Rapid uptake of surgical innovation may place patients at risk of medical error
SAN DIEGO, USA: Researchers at the University of California, San Diego School of Medicine have found that the risk of patient harm increased twofold in 2006, the peak year in which teaching hospitals nationwide embraced the pursuit of minimally invasive robotic surgery for prostate cancer. Surgeons have called for national safety measures to protect patients.
"This study looked at the stages of innovation and how the rapid adoption of a new surgical technology— in this case, a surgical robotic system—can lead to adverse events for patients," said Dr. Kellogg Parsons, surgical oncologist for the UC San Diego Health System and first author of the study. "There is a real need for standardized training programs, rules governing surgeon competence and credentialing, and guidelines for hospital privileging when novel technologies reach the operating rooms of teaching and community hospitals."
In 2003, an estimated 617 minimally invasive robotic prostatectomies (MIRPs) were performed in the U.S. By 2009, this number had increased to 37,753 procedures. In 2005, patients were twice as likely to experience an adverse event if they were undergoing MIRP compared with the conventional open surgical procedure. The following year was considered the tipping point for the adoption of MIRP, when it equaled or exceeded 10 percent of all cases.
"The trend observed here is not new to robotic surgery. The same phenomena occurred with the move to minimally invasive approaches to gallbladder and kidney surgeries, both surgeries that are now well documented to improve safety and outcomes," said Dr. Christopher Kane, professor of surgery and interim chair of the Department of Surgery at UC San Diego School of Medicine, who was not involved in the study. "Whenever a new technology is adopted, there is a temporary period where there may be an increased risk to the patient. This can be reduced by extensive surgical training, vigorous credentialing standards and extended mentorship by experienced surgeons. This report should encourage the adoption of more rigorous credentialing standards proposed by professional organizations rather than by individual hospitals."
Kane added that robotic prostatectomy by experienced surgeons has proven to be beneficial to the patient with less blood loss, reduced infections and shorter hospital stays.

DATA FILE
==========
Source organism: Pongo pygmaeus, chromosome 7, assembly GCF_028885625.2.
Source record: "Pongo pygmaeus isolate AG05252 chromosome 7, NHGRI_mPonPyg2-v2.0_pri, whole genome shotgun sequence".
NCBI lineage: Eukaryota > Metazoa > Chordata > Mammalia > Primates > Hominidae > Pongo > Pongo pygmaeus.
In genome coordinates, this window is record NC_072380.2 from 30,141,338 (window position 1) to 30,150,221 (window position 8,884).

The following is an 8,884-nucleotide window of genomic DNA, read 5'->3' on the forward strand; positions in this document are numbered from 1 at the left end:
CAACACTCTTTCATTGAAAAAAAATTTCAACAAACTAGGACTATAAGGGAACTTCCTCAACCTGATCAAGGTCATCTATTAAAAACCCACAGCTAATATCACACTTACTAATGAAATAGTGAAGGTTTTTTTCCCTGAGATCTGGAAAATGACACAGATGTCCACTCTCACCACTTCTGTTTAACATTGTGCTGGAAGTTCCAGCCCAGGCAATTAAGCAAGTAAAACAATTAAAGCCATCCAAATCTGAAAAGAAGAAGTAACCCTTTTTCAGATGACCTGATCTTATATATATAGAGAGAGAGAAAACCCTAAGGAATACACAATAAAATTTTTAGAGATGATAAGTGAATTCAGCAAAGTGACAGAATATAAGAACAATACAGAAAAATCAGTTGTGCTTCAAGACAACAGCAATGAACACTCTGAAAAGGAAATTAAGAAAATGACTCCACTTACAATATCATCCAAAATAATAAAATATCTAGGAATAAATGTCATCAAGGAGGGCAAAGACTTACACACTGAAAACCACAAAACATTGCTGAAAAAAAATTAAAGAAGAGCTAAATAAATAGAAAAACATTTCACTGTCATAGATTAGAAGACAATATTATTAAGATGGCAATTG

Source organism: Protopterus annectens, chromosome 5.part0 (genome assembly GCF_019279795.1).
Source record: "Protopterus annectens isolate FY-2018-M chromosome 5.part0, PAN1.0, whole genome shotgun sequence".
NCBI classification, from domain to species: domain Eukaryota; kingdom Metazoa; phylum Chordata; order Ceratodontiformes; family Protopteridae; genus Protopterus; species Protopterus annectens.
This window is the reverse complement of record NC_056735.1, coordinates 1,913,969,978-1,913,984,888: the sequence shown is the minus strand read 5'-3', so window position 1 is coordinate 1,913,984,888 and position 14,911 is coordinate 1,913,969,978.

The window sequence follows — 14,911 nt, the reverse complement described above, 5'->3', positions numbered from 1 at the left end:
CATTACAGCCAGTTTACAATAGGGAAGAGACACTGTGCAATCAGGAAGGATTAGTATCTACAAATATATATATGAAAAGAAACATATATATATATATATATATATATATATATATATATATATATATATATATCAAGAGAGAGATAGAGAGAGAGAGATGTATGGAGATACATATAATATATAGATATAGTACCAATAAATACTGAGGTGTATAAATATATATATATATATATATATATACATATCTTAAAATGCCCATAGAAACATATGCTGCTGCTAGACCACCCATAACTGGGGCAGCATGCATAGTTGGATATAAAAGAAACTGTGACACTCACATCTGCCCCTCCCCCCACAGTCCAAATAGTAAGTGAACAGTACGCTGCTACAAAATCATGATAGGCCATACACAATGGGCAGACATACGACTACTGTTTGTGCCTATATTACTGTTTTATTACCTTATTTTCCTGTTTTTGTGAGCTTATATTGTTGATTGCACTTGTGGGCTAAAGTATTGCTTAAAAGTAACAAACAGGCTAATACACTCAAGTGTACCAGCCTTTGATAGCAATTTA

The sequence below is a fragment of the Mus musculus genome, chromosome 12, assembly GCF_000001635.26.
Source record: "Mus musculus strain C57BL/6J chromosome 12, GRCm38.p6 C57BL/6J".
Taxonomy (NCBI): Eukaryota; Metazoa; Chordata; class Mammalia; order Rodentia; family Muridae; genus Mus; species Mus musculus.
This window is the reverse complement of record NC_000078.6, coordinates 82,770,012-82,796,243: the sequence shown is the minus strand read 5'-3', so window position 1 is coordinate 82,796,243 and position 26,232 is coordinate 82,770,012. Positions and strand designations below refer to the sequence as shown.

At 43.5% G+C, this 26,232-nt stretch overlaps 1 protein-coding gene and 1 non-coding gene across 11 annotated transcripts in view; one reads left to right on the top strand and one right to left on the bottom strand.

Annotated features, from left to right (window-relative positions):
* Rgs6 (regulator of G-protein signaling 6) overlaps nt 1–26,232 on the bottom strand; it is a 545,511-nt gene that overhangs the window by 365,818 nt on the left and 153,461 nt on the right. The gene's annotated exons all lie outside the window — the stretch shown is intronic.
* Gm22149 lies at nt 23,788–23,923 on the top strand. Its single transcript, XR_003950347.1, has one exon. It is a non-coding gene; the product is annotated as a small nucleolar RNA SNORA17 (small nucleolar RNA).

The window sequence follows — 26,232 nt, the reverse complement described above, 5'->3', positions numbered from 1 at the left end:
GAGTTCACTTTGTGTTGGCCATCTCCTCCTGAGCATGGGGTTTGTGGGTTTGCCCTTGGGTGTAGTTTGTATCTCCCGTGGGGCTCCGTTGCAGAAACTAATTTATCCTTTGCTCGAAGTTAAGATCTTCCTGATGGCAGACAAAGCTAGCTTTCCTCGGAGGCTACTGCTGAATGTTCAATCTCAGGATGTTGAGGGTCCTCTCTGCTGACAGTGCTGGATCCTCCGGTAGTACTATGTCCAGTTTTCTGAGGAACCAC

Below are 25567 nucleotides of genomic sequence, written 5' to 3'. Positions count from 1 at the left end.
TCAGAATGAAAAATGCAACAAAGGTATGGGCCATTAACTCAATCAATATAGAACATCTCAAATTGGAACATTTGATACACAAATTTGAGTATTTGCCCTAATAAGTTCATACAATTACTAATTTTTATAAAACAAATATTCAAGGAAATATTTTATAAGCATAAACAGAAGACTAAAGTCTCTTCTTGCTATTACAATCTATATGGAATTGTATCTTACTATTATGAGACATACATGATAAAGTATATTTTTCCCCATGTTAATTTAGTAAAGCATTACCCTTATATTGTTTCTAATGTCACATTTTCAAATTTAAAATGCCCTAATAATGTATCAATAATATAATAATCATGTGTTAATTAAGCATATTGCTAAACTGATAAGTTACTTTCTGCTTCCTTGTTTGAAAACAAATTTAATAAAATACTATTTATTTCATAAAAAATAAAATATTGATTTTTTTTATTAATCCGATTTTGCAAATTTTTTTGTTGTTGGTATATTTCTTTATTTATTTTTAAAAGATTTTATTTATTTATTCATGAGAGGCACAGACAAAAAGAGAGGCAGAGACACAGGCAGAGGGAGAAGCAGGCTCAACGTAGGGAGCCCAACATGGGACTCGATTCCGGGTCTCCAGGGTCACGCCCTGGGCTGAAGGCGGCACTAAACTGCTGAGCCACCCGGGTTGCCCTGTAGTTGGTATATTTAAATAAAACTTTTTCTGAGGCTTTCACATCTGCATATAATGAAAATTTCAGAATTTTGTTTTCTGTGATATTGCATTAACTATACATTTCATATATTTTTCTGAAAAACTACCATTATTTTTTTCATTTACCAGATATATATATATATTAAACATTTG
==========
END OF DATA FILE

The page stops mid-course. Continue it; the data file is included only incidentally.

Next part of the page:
"A responsibility of deploying a surgical technology should include the responsibility to monitor it as it diffuses throughout the real world to ensure safety," said Dr. David C. Chang, director of Outcomes Research at UC San Diego School of Medicine and senior author of the paper. "Surveillance of surgical safety should be ongoing, much like the Centers for Disease Control monitor changes in trends of infectious diseases across the country."
The UC San Diego team used the Patient Safety Indicators, developed by the Agency for Healthcare Research and Quality (AHRQ), to develop a nationwide data sample to analyze surgical provider performance and potential in-hospital adverse events between 2003 and 2009. Data for the prevalence of robotic prostatectomy was taken from AHRQ and compared with published data from Intuitive Surgical, the manufacturer of the da Vinci robotic system.
"One potential intervention would be the development of standardized training and credentialing programs, much like the aviation industry requires of flight crews inexperienced with new types of aircraft," said Parsons, who is also associate professor of surgery at UC San Diego School of Medicine. "An independent, continuously updated tracking system for the adoption of new surgical technology is also essential. Prior estimates of robotic prostatectomy uptake, provided exclusively by the robot manufacturer, substantially overestimated the speed with which it was adopted by the surgical community."
The study, titled "Diffusion of Surgical Innovations, Patient Safety, and Minimally Invasive Radical Prostatectomy," was published on July 2 in the JAMA Surgery journal.